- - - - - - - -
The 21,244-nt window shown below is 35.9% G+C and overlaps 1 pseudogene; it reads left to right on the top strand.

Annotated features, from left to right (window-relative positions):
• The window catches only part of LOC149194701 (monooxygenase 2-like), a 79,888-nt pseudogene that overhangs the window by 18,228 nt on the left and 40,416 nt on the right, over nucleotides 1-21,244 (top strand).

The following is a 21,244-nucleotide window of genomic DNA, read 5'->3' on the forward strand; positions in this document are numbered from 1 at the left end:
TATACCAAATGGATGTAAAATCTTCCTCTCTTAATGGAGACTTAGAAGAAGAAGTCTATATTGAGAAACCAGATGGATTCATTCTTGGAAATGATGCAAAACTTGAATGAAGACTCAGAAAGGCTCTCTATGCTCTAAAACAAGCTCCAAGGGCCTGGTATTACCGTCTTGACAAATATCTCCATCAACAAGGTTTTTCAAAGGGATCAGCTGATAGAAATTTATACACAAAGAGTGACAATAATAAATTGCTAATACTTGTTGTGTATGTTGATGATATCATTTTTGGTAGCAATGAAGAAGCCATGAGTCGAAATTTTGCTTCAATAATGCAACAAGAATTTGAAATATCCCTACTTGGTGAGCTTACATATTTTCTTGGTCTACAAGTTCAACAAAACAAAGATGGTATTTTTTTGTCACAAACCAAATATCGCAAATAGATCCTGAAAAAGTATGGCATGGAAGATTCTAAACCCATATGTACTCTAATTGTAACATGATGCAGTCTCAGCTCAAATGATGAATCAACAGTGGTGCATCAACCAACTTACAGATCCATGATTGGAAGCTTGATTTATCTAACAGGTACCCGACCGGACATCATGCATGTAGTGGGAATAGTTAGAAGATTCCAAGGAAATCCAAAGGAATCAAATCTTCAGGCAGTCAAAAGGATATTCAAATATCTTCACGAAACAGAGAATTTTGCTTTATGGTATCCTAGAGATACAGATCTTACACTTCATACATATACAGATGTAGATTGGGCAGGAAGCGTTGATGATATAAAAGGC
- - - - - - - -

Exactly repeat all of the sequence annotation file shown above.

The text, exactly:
The 21,244-nt window shown below is 35.9% G+C and overlaps 1 pseudogene; it reads left to right on the top strand.

Annotated features, from left to right (window-relative positions):
• The window catches only part of LOC149194701 (monooxygenase 2-like), a 79,888-nt pseudogene that overhangs the window by 18,228 nt on the left and 40,416 nt on the right, over nucleotides 1-21,244 (top strand).

The following is a 21,244-nucleotide window of genomic DNA, read 5'->3' on the forward strand; positions in this document are numbered from 1 at the left end:
TATACCAAATGGATGTAAAATCTTCCTCTCTTAATGGAGACTTAGAAGAAGAAGTCTATATTGAGAAACCAGATGGATTCATTCTTGGAAATGATGCAAAACTTGAATGAAGACTCAGAAAGGCTCTCTATGCTCTAAAACAAGCTCCAAGGGCCTGGTATTACCGTCTTGACAAATATCTCCATCAACAAGGTTTTTCAAAGGGATCAGCTGATAGAAATTTATACACAAAGAGTGACAATAATAAATTGCTAATACTTGTTGTGTATGTTGATGATATCATTTTTGGTAGCAATGAAGAAGCCATGAGTCGAAATTTTGCTTCAATAATGCAACAAGAATTTGAAATATCCCTACTTGGTGAGCTTACATATTTTCTTGGTCTACAAGTTCAACAAAACAAAGATGGTATTTTTTTGTCACAAACCAAATATCGCAAATAGATCCTGAAAAAGTATGGCATGGAAGATTCTAAACCCATATGTACTCTAATTGTAACATGATGCAGTCTCAGCTCAAATGATGAATCAACAGTGGTGCATCAACCAACTTACAGATCCATGATTGGAAGCTTGATTTATCTAACAGGTACCCGACCGGACATCATGCATGTAGTGGGAATAGTTAGAAGATTCCAAGGAAATCCAAAGGAATCAAATCTTCAGGCAGTCAAAAGGATATTCAAATATCTTCACGAAACAGAGAATTTTGCTTTATGGTATCCTAGAGATACAGATCTTACACTTCATACATATACAGATGTAGATTGGGCAGGAAGCGTTGATGATATAAAAGGC